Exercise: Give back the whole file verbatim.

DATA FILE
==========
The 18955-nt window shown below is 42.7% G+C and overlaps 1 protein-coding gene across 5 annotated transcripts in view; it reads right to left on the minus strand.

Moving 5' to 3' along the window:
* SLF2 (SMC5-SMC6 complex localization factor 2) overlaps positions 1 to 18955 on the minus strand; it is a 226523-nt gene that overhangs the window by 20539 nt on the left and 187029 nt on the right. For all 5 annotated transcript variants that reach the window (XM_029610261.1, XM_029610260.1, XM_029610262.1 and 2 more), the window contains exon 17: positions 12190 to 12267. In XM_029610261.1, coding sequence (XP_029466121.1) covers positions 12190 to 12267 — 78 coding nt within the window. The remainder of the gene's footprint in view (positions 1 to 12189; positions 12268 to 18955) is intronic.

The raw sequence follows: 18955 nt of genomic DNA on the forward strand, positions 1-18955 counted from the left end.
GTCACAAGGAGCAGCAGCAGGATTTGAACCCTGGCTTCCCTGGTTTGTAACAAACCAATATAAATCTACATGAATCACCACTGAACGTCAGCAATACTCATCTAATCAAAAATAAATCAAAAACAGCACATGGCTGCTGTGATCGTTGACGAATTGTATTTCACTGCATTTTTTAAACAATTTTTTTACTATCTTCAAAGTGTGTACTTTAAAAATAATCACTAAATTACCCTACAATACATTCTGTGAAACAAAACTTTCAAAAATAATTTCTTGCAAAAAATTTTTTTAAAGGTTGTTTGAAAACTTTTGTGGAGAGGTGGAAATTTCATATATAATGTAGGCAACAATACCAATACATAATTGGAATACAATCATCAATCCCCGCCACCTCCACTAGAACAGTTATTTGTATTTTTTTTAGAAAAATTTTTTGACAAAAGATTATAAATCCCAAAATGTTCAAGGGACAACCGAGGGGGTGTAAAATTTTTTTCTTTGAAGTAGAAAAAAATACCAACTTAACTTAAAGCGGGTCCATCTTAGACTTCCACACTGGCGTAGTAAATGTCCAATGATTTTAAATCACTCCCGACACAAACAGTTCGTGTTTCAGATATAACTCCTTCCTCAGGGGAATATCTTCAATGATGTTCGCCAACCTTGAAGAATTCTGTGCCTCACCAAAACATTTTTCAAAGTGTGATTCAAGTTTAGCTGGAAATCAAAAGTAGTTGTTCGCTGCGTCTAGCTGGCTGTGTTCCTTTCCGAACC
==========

The 18955-nt window shown below is 42.7% G+C and overlaps 1 protein-coding gene across 5 annotated transcripts in view; it reads right to left on the minus strand.

Moving 5' to 3' along the window:
* SLF2 (SMC5-SMC6 complex localization factor 2) overlaps positions 1 to 18955 on the minus strand; it is a 226523-nt gene that overhangs the window by 20539 nt on the left and 187029 nt on the right. For all 5 annotated transcript variants that reach the window (XM_029610261.1, XM_029610260.1, XM_029610262.1 and 2 more), the window contains exon 17: positions 12190 to 12267. In XM_029610261.1, coding sequence (XP_029466121.1) covers positions 12190 to 12267 — 78 coding nt within the window. The remainder of the gene's footprint in view (positions 1 to 12189; positions 12268 to 18955) is intronic.

The raw sequence follows: 18955 nt of genomic DNA on the forward strand, positions 1-18955 counted from the left end.
GTCACAAGGAGCAGCAGCAGGATTTGAACCCTGGCTTCCCTGGTTTGTAACAAACCAATATAAATCTACATGAATCACCACTGAACGTCAGCAATACTCATCTAATCAAAAATAAATCAAAAACAGCACATGGCTGCTGTGATCGTTGACGAATTGTATTTCACTGCATTTTTTAAACAATTTTTTTACTATCTTCAAAGTGTGTACTTTAAAAATAATCACTAAATTACCCTACAATACATTCTGTGAAACAAAACTTTCAAAAATAATTTCTTGCAAAAAATTTTTTTAAAGGTTGTTTGAAAACTTTTGTGGAGAGGTGGAAATTTCATATATAATGTAGGCAACAATACCAATACATAATTGGAATACAATCATCAATCCCCGCCACCTCCACTAGAACAGTTATTTGTATTTTTTTTAGAAAAATTTTTTGACAAAAGATTATAAATCCCAAAATGTTCAAGGGACAACCGAGGGGGTGTAAAATTTTTTTCTTTGAAGTAGAAAAAAATACCAACTTAACTTAAAGCGGGTCCATCTTAGACTTCCACACTGGCGTAGTAAATGTCCAATGATTTTAAATCACTCCCGACACAAACAGTTCGTGTTTCAGATATAACTCCTTCCTCAGGGGAATATCTTCAATGATGTTCGCCAACCTTGAAGAATTCTGTGCCTCACCAAAACATTTTTCAAAGTGTGATTCAAGTTTAGCTGGAAATCAAAAGTAGTTGTTCGCTGCGTCTAGCTGGCTGTGTTCCTTTCCGAACC